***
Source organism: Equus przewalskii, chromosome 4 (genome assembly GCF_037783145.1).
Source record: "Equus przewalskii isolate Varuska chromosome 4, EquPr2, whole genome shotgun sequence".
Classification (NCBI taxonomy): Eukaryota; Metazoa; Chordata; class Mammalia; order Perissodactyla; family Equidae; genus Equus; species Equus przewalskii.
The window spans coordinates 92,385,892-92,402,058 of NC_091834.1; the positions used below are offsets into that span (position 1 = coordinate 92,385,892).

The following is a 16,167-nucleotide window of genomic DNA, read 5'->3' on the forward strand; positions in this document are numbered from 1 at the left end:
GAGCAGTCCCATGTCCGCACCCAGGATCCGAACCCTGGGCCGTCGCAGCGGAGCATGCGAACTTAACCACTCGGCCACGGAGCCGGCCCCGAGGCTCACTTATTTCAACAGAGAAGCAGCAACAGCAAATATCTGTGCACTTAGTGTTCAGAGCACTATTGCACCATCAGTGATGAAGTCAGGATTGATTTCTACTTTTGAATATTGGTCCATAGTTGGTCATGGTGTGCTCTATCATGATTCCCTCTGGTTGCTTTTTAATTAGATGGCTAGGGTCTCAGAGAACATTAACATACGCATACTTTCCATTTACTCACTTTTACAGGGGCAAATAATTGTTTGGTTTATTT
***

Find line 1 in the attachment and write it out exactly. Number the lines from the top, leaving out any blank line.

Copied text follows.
Source organism: Equus przewalskii, chromosome 4 (genome assembly GCF_037783145.1).